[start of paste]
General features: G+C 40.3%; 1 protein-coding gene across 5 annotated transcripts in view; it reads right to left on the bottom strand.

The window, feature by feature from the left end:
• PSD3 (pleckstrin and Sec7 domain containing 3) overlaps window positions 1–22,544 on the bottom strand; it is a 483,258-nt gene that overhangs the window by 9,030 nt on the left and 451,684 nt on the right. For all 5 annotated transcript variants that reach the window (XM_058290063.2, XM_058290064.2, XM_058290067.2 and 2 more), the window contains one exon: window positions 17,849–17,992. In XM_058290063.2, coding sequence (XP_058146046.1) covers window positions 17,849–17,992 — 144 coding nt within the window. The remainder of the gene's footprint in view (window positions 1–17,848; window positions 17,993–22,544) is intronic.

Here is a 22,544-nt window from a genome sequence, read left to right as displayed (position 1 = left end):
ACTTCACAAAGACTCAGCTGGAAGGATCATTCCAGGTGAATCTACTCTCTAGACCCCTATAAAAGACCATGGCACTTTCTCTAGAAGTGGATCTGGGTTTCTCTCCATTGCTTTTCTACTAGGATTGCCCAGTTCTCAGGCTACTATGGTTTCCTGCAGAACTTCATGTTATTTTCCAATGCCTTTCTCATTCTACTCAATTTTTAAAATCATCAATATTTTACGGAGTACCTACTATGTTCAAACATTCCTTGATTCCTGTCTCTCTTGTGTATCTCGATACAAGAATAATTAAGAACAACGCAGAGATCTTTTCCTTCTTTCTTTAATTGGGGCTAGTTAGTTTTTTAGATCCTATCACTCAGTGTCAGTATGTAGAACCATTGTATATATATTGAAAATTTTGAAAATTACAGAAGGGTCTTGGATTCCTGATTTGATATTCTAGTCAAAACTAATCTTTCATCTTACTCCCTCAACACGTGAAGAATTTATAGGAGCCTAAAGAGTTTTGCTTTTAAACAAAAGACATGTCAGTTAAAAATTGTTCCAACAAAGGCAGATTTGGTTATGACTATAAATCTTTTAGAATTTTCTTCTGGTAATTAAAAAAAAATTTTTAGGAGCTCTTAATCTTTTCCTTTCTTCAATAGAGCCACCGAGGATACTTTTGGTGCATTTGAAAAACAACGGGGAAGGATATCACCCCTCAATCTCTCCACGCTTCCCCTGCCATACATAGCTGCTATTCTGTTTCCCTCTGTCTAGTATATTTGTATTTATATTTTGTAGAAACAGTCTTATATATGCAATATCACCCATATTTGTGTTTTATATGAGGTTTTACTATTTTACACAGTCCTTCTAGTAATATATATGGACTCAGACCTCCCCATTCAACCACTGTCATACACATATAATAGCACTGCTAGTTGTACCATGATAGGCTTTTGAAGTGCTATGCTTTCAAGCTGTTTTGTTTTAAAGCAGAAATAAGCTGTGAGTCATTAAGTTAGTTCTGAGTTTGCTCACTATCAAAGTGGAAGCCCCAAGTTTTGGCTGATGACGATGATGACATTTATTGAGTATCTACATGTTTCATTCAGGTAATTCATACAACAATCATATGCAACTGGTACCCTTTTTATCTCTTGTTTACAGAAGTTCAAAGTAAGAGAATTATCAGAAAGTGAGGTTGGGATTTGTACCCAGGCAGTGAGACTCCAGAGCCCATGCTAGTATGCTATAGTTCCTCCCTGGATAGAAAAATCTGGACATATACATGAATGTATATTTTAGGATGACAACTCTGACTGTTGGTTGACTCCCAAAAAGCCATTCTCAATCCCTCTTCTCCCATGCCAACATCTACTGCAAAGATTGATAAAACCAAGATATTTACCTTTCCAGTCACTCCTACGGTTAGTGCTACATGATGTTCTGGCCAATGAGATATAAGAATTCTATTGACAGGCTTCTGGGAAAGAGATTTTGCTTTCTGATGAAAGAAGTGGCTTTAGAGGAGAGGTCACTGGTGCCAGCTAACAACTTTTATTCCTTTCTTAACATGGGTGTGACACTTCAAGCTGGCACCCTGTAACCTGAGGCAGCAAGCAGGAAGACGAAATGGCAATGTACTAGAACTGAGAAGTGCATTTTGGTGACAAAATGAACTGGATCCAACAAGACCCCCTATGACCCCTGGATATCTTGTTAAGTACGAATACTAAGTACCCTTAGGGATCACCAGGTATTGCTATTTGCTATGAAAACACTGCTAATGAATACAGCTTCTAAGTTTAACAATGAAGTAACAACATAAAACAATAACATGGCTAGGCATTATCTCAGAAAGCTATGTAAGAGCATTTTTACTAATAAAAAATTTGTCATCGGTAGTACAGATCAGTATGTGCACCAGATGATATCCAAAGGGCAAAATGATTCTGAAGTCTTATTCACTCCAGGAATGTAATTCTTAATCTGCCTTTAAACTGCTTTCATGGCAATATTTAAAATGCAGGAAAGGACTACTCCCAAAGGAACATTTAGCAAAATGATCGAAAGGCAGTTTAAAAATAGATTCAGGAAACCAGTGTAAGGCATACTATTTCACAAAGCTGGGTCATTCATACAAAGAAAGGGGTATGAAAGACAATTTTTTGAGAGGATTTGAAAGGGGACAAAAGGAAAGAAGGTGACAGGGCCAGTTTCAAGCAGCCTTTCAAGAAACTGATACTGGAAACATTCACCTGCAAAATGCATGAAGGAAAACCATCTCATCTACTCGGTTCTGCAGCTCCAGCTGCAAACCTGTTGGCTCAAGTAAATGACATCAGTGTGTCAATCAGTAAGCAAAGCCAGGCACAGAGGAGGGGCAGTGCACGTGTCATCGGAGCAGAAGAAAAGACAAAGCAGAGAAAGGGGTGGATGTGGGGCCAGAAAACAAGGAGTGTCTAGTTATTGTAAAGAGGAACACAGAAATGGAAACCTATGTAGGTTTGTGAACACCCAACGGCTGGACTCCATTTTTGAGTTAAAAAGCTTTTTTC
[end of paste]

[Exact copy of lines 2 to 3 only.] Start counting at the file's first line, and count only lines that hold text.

The window, feature by feature from the left end:
• PSD3 (pleckstrin and Sec7 domain containing 3) overlaps window positions 1–22,544 on the bottom strand; it is a 483,258-nt gene that overhangs the window by 9,030 nt on the left and 451,684 nt on the right. For all 5 annotated transcript variants that reach the window (XM_058290063.2, XM_058290064.2, XM_058290067.2 and 2 more), the window contains one exon: window positions 17,849–17,992. In XM_058290063.2, coding sequence (XP_058146046.1) covers window positions 17,849–17,992 — 144 coding nt within the window. The remainder of the gene's footprint in view (window positions 1–17,848; window positions 17,993–22,544) is intronic.